Brain on Parks Special Report: 2017 Eclipse, ‘The Eclipsining’

“TURN AROUND, BRIGHT EYES…”

Eclipse-mania was in full swing from coast to coast in the days leading up to Monday, August 21, 2017, otherwise known as ‘Eclipse Day’.

Having planned the details of my trip route long before I became aware of the eclipse, I had originally thought of visiting Mt. Rainier National Park during this time, following my excursions in Glacier National Park.  My brother-in-law and week-long travel partner Andy, however, had other plans.  As a Middle School Science Teacher, witnessing the totality of a solar eclipse was apparently a ‘bucket-list’ item for my sister’s geeked-out husband, and we thus made haste for Baker City, OR after three days in Glacier.  Online reports listed Madras, OR as expecting over 100,000 visitors, and I quickly made an executive decision that we would NOT be heading in that direction.

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As someone whose interest in the total solar eclipse was, in a word, tepid, I found a great degree of humor in the fervor surrounding the event.  I had both read and heard reports that the next solar eclipse would not take place in the continental United States “in our lifetimes,” “for 76 years,” or even, “ever again.”  The fact of the matter is that the next total solar eclipse in the United States will indeed occur on April 8, 2024 (just in time for President Dwayne ‘The Rock’ Johnson’s reelection campaign), and major cities such as Dallas, Indianapolis, Cleveland, and Buffalo will be along the path of totality.  Ok, ok, ‘major’ might be a bit of a stretch for the latter two, but each has at least two major pro sports teams, so they count…  I am preemptively dubbing this event, “Eclipse 2:  Revenge of the Moon – Just when you thought it was safe to go back in the sunlight!”

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We arrived at our destination roughly two hours prior to totality, and the sun was shining as brightly as could be expected for 8-something in the morning on a summer day in Eastern Oregon.  Without prior astronomical knowledge, a casual observer would have been puzzled as to the impetus for hundreds of out-of-town visitors descending on this hitherto unknown and unpopular region of the country.  After demolishing a quick, cheap breakfast of McGriddles sandwiches and hash browns at the adjacent McDonald’s (certain cost-cutting measures must be implemented in the name of cheap travel, and on this morning, the Golden Arches were an unfortunate necessity), we set up folding chairs in a grassy area off of the highway exit and awaited the event.  Andy and I were not the only onlookers with this idea, and soon the lawn was filled with spectators eagerly awaiting the brief moments of impending darkness.  A quick scan of the license plates in the parking lots revealed travels from across the country, and, in fact, a great many from the Great White North.  British Columbia, Alberta, Manitoba, and even Ontario plates were all on display, and it became clear that this phenomenon was not contained within our borders.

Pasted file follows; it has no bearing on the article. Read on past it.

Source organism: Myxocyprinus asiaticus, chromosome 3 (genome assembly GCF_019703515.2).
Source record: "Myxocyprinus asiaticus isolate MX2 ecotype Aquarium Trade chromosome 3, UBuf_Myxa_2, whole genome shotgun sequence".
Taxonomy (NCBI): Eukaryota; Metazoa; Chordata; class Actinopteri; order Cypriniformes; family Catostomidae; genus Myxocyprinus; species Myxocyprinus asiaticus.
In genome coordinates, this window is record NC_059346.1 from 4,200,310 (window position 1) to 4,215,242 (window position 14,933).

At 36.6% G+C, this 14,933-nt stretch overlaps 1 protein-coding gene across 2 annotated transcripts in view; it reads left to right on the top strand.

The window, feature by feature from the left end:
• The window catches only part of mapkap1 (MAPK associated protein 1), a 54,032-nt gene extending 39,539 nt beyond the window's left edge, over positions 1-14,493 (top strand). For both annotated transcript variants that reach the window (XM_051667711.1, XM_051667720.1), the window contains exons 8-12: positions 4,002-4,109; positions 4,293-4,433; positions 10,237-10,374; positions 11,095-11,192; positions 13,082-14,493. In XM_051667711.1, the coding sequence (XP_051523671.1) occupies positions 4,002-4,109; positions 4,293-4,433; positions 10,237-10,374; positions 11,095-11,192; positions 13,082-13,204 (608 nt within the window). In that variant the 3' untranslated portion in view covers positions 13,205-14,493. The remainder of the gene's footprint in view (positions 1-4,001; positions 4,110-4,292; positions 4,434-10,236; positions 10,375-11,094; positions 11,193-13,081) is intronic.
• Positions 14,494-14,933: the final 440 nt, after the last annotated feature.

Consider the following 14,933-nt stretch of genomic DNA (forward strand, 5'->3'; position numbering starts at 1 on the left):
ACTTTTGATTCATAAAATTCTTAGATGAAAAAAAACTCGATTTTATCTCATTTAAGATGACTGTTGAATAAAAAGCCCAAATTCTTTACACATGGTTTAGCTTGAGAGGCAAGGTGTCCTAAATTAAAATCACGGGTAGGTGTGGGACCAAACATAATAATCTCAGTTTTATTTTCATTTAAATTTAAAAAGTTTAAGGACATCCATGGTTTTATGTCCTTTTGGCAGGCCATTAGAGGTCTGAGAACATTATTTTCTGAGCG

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Two peculiar side-effects of the eclipse occurred just before totality.  The first was the sudden drop in temperature.  I had expected it to cool off slightly, but was unprepared for the sheer plummet that would correspond with just a few moments of obscured sunlight.  Andy had been wearing shorts and a t-shirt and quickly grabbed his sweatshirt out of the car as I rolled down my sleeves and shivered slightly.  The second notable side-effect of the eclipse was the sudden brightening of the street lights, which everyone in the crowd learned, are not set on timers, but are indeed photosensitive.  These lights flickered on about five minutes before totality occurred, and remained on for a few minutes longer after the eclipse.  It may seem a small thing, but the idiosyncrasy of watching street lights blink on at 10:00 a.m. is a fascinating sight to behold indeed.

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The moment finally arrived, and hundreds of pairs of eyes gazing up at our burning star, waiting for it to be momentarily snuffed and relit, as if by a divine hand.  Andy watched through his darkened eclipse glasses while I took shot after shot of the tango of the two celestial bodies on my slightly busted camera (see Day 3 of the Glacier National Park post for the detailed account of my camera’s misfortune).  Totality lasted just over a minute, but in the moment, it seemed just seconds.  As quickly as the sun had been cast aside, it burst forth with renewed vigor, brightening the fields, faces, and freeways for miles around.

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All-told, I believe the drive four hours out of the way to view an uncommon, but by no means ‘once-in-a-lifetime’ event such as this was likely worth it, though until I endeavor to visit Mt. Rainier National Park again in the future, I will ponder what earthly beauty I forewent in favor of celestial happenstance…

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